Web launch and quiz – Guide to the Paris Agreement

14 May 2020

Under the umbrella of the European Capacity Building Initiative (ecbi), we have published a new Guide to the Paris Agreement

In 160 pages, the Guide describes the scope, structure and content of the Agreement in easily accessible language. It also contains an introduction to the UNFCCC process, the provisions of the Agreement, short summaries of potential implications for domestic law and policy in the developing countries as well as a comprehensive index.

We wanted to officially launch the Guide during the meeting of UNFCCC subsidiary bodies in Bonn from 1 to 11 June. But because of the postponement of the Bonn session (due to the Covid-19 pandemic) we will now have a web-based launch on Tuesday 26 May at 2 pm GMT. You can join us at: https://primetime.bluejeans.com/a2m/live-event/pucarbcv

The event will start at 14:00 GMT. That is 9 am Central Daylight Time (CDT) – 10 am Eastern Daylight Time (EDT) – 15:00 British Summer Time (BST) – 16:00 Central African Time (CAT) – 16:00 Central European Summer Time (CEST) – 19:30 Indian Standard Time (IST) – 22:00 China Standard Time (CST) & 22:00 Australian Western Standard Time (AWST).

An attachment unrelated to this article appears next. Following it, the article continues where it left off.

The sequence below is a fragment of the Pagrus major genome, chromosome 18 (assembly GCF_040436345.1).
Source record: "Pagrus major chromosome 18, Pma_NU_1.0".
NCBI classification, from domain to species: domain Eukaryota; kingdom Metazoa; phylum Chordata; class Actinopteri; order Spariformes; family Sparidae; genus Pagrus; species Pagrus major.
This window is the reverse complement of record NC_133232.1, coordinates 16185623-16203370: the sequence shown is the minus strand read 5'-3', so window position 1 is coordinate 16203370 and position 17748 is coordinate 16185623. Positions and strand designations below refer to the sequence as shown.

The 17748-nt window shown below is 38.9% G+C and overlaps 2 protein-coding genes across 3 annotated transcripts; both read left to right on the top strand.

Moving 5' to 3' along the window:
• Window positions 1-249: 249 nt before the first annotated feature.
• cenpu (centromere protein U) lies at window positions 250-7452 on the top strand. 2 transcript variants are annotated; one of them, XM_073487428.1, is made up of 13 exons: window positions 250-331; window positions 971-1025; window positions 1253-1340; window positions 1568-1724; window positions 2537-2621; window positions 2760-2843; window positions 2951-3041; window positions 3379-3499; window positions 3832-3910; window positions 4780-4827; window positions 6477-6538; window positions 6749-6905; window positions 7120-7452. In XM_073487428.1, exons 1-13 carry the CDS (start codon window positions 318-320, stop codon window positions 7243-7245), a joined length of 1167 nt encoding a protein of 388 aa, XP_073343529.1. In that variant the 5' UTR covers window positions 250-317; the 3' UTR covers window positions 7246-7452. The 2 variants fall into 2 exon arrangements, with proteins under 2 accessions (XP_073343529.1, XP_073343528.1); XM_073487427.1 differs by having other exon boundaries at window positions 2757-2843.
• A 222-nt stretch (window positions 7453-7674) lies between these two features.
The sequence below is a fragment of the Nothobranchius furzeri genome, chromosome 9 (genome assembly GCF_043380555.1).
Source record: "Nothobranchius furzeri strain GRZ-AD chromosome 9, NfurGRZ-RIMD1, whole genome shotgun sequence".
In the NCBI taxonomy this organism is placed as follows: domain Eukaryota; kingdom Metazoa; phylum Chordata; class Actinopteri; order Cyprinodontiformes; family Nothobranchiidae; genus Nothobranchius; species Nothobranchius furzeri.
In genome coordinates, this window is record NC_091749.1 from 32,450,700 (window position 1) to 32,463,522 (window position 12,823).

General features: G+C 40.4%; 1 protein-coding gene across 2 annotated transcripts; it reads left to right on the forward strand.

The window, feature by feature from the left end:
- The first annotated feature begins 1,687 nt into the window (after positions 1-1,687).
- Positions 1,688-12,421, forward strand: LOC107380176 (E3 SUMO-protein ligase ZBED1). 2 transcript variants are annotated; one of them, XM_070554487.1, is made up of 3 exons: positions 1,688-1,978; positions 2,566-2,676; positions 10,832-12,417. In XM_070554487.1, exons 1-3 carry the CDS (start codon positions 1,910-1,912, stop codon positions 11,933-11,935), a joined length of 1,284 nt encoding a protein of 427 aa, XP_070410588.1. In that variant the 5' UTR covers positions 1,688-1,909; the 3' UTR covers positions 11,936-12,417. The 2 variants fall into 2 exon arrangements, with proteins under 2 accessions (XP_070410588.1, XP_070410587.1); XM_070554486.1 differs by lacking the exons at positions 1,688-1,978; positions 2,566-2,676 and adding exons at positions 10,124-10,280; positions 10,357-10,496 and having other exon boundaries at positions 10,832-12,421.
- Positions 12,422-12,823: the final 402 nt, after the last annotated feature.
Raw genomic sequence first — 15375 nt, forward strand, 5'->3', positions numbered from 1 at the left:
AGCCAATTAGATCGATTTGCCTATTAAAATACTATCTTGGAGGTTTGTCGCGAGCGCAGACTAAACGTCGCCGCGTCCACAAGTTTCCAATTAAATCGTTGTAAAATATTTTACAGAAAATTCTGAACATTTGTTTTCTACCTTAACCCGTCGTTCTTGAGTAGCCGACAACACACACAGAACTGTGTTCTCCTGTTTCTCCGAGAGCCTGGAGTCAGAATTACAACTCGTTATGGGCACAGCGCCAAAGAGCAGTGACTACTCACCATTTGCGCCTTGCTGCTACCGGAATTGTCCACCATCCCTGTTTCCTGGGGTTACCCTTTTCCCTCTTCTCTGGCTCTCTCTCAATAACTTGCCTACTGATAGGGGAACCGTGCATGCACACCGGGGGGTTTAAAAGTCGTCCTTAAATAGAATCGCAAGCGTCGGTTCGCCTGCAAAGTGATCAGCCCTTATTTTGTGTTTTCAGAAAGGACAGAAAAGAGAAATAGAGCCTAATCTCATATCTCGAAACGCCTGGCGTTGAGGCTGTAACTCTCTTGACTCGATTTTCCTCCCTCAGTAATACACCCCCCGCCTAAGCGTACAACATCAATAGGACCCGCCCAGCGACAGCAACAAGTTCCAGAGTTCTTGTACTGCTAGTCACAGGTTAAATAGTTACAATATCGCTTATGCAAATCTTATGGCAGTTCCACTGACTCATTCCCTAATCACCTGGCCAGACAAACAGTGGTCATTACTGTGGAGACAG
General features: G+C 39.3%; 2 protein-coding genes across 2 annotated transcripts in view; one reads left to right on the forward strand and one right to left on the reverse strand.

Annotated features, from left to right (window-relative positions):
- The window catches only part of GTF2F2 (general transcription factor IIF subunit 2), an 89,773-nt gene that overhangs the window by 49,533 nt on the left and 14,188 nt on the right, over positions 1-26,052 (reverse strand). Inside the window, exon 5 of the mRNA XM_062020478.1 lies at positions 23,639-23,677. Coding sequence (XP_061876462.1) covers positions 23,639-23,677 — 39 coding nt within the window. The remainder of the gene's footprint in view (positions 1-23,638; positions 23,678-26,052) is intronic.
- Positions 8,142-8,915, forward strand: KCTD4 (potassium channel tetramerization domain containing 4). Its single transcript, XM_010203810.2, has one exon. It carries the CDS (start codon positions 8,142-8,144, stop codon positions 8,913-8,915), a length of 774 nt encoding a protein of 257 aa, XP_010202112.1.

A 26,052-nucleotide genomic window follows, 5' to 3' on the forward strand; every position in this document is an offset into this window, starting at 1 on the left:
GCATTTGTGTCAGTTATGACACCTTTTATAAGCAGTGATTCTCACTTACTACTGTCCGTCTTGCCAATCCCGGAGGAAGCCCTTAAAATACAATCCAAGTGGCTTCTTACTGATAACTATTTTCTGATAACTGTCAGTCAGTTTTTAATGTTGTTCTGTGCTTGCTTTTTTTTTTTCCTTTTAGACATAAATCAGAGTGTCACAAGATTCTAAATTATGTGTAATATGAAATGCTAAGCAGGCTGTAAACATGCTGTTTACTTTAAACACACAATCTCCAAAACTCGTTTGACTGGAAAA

Part of the launch will be an informal quiz about the Paris Agreement. Presenters include contributors to the Guide as well as Kishan Kumarsingh who co-chaired UNFCCC working group that developed the Paris Agreement from 2013-2014.

At the end of each short presentation the speaker will ask the audience one question. You can send the correct answers to enquiries@legalresponse.org The 25 first (correct) answers will receive a free hard copy of the Guide by mail.

Guide to the Paris Agreement

1 April 2020

Under the umbrella of the European Capacity Building Initiative (ecbi), Oxford Climate Policy and LRI have published a short Guide on the Paris Agreement: https://legalresponse.org/legaladvice/guide-to-the-paris-agreement/